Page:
8 NOVEMBER 2008, Page 29

The MoD’s failure of duty

Sir: Charles Moore berates Oxford deputy coroner Andrew Walker for upbraiding officialdom in the matter of the death of Para Corporal Mark Wright, deeming such criticism of the military establishment to be ‘outrageous’ (The Spectator’s Notes, 25 October).

The fact is that Tony Blair launched our armed forces into five wars in six years. Of the two ongoing conflicts, Iraq has lasted longer than the second world war and Afghanistan is more ferocious than Korea. When any government does this it takes on a very serious duty of care.

That duty involves an absolute obligation that the men sent out to fight will have equipment sufficient in both quality and quantity to enable them to do the job and stay alive if possible. Investigating this government’s discharge of that duty of care, my colleagues on the Cameron Commission into the breaking of the Military Covenant were shocked to discover it had been treated at the highest level with an indifference bordering on contempt.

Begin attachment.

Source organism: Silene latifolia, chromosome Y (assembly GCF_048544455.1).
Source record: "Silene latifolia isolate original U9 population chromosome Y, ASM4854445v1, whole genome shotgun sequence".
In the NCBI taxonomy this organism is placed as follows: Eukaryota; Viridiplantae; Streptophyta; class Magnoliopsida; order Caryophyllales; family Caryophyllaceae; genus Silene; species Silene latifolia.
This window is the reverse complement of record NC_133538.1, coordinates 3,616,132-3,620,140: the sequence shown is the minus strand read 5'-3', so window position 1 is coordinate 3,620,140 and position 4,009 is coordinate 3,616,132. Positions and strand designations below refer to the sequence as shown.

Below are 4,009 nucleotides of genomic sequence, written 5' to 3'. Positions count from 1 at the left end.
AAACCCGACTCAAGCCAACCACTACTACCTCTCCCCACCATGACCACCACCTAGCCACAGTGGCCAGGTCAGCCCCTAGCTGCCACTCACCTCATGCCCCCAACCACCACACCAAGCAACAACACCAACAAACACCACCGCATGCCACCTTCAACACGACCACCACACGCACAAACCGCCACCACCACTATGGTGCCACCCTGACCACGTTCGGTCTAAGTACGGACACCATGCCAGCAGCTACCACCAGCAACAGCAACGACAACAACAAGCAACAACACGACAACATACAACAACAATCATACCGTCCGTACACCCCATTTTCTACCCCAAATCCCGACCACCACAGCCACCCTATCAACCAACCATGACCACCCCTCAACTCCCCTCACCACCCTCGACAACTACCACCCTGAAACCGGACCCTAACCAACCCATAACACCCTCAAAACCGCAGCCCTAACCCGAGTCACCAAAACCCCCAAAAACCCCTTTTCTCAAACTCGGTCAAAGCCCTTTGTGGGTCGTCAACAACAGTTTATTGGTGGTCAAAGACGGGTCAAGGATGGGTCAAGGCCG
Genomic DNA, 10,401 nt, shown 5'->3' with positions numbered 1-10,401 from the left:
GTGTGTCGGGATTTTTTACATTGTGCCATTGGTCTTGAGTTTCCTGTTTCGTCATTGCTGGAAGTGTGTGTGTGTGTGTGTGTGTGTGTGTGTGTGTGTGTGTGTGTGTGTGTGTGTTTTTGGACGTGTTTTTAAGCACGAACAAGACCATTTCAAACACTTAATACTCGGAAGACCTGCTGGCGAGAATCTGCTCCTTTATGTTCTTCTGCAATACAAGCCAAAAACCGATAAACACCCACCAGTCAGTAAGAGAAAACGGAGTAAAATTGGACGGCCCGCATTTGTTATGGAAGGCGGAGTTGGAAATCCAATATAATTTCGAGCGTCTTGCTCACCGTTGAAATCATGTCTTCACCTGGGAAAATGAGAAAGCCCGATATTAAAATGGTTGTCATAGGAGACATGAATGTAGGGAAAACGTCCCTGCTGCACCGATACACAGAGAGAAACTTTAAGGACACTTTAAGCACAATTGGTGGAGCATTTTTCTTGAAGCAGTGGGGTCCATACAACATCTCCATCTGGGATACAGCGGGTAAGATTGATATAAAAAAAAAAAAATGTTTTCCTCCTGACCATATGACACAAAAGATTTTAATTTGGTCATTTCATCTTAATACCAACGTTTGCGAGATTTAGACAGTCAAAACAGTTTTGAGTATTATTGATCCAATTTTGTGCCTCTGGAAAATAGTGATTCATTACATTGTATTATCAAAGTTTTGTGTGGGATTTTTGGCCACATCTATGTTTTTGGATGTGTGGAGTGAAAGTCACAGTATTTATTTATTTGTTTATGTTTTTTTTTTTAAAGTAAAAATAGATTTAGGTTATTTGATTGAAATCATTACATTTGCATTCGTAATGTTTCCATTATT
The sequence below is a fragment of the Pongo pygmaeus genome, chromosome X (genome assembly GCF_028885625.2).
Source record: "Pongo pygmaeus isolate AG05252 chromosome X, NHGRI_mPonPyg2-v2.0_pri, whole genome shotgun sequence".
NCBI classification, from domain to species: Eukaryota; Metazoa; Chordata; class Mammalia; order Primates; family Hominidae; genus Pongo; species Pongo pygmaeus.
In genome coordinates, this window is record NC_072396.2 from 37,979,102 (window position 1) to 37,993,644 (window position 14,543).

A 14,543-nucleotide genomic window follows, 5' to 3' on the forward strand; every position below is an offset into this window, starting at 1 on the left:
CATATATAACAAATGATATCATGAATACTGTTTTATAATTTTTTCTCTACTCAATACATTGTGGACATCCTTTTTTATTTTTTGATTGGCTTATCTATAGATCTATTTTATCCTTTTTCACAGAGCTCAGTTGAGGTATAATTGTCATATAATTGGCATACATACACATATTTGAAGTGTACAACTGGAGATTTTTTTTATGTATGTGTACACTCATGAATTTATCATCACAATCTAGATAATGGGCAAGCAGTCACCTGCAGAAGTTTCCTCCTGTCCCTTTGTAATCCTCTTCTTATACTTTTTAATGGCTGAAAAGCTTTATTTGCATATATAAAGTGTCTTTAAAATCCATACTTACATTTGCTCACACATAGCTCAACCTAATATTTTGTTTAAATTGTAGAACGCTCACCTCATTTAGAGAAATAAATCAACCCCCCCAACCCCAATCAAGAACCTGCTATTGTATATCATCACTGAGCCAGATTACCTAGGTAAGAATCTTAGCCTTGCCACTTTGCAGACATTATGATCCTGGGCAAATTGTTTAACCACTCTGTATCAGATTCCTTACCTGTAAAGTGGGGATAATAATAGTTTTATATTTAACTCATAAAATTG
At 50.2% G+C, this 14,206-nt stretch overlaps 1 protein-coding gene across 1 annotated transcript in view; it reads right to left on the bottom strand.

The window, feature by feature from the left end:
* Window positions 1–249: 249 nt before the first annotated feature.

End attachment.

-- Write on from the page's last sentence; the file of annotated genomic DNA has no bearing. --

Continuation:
The duty of care stretches from the soldier on the ground up through the higher ranks but it inevitably comes back to the Ministry tasked with equipping him, and the Treasury — because every piece of kit has to be bought and paid for. Cpl Wright spent five hours in agony waiting in vain for a British casevac helicopter that never came, while his colleagues could not communicate with radios that are, frankly, complete rubbish.

There is nothing occult about helicopters and radios that work. They are available on purchase. Our coalition allies all have them. Our lads die for lack of them. It is axiomatic that you cannot launch five wars on a peacetime budget. It is also no secret that appeal after appeal to the Treasury under Gordon Brown for the release of emergency funds to meet an emergency situation were met with terse refusal while billions were frittered elsewhere.

You want ‘outrageous’ Charles? It is there, staring you in the face.

Frederick Forsyth